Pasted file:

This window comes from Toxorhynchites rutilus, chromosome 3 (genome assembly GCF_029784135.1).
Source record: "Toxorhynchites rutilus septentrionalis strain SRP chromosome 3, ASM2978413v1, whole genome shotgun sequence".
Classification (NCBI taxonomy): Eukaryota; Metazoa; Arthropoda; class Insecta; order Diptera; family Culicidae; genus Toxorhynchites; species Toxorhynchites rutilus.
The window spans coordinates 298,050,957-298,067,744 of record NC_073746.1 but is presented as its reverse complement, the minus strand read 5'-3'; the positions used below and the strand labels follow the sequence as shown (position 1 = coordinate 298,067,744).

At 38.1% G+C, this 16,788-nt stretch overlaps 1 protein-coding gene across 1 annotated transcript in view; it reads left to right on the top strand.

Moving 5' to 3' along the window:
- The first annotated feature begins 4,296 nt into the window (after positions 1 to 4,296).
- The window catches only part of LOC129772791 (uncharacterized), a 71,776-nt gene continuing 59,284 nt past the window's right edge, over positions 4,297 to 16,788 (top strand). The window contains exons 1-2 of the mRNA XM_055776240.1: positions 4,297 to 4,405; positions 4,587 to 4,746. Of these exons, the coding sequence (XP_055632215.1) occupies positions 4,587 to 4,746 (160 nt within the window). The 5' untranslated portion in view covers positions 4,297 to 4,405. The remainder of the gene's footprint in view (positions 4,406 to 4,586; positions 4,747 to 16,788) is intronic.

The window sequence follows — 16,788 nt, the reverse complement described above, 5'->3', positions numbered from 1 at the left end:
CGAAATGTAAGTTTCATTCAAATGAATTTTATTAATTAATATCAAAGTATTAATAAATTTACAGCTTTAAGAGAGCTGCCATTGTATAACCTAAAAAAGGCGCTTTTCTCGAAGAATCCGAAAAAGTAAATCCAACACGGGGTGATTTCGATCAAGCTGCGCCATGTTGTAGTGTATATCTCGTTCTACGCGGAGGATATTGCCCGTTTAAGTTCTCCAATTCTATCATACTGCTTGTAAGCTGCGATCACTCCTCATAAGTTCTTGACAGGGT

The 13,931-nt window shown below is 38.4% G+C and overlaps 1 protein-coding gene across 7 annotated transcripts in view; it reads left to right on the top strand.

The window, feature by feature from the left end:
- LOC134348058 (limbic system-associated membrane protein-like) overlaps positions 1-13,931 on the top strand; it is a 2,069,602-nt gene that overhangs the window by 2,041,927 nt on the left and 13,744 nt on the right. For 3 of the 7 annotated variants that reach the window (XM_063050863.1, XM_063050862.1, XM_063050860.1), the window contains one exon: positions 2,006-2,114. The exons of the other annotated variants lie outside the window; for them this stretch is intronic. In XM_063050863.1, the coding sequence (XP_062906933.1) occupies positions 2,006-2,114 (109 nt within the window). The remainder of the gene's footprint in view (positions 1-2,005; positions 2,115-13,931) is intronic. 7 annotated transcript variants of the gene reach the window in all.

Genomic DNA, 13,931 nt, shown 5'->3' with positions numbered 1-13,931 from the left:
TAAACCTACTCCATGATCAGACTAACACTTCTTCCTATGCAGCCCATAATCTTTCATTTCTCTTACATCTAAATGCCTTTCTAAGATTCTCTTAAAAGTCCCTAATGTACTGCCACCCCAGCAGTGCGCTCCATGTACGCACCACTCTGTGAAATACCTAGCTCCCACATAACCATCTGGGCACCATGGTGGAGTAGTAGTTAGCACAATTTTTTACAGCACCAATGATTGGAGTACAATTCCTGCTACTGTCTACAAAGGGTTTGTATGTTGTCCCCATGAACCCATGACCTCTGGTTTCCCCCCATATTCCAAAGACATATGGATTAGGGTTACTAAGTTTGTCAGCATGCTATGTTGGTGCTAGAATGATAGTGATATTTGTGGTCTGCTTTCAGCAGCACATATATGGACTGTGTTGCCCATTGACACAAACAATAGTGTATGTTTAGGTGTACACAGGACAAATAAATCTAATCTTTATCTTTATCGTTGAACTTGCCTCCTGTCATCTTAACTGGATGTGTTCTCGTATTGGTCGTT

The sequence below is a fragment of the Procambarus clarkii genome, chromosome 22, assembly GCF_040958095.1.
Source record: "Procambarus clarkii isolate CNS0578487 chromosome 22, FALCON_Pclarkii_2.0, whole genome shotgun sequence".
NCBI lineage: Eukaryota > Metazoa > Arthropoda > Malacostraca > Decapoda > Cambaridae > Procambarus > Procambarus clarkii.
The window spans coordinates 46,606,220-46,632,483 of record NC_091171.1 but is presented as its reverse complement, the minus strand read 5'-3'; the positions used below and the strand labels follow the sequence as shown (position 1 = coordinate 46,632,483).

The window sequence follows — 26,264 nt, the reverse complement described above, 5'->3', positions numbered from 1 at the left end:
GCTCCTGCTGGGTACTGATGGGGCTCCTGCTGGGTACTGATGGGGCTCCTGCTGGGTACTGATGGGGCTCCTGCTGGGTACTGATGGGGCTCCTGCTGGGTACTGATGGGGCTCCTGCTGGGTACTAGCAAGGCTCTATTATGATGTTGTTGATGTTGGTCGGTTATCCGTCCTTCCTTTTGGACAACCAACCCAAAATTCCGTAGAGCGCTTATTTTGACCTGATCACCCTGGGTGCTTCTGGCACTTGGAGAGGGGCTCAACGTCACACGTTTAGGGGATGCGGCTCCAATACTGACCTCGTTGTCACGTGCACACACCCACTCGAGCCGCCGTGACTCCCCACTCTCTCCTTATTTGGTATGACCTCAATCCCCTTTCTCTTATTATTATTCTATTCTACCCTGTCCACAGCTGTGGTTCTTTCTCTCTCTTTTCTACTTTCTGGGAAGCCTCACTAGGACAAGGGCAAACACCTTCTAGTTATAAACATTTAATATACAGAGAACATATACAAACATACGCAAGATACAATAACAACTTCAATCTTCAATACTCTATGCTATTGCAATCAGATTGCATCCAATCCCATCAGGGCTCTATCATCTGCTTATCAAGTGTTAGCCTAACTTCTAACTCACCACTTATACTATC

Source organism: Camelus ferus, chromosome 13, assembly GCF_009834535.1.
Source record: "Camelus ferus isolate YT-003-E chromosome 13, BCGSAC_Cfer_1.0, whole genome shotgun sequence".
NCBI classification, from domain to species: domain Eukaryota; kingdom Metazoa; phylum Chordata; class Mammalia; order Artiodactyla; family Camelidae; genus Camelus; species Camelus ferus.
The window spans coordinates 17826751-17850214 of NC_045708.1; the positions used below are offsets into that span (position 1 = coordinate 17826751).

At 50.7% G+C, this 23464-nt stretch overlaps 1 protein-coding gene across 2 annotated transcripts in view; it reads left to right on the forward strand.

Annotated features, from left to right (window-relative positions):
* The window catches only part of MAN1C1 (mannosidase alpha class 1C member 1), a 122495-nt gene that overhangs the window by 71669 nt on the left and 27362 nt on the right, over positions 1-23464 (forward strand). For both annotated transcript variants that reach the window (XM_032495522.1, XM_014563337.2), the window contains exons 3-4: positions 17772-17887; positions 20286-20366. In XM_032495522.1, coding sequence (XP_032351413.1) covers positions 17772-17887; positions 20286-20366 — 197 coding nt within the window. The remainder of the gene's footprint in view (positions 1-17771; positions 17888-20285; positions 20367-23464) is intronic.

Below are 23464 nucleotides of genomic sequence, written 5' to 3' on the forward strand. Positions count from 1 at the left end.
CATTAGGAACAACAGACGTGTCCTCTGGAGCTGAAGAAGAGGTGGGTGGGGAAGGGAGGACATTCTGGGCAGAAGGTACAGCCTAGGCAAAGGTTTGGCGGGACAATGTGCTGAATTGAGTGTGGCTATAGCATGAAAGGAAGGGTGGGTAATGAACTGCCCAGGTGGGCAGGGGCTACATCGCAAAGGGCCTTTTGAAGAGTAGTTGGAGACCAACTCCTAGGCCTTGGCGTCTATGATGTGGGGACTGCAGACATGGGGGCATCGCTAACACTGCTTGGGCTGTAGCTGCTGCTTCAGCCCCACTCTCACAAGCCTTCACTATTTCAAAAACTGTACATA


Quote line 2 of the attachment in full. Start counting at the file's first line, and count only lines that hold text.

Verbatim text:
Source record: "Toxorhynchites rutilus septentrionalis strain SRP chromosome 3, ASM2978413v1, whole genome shotgun sequence".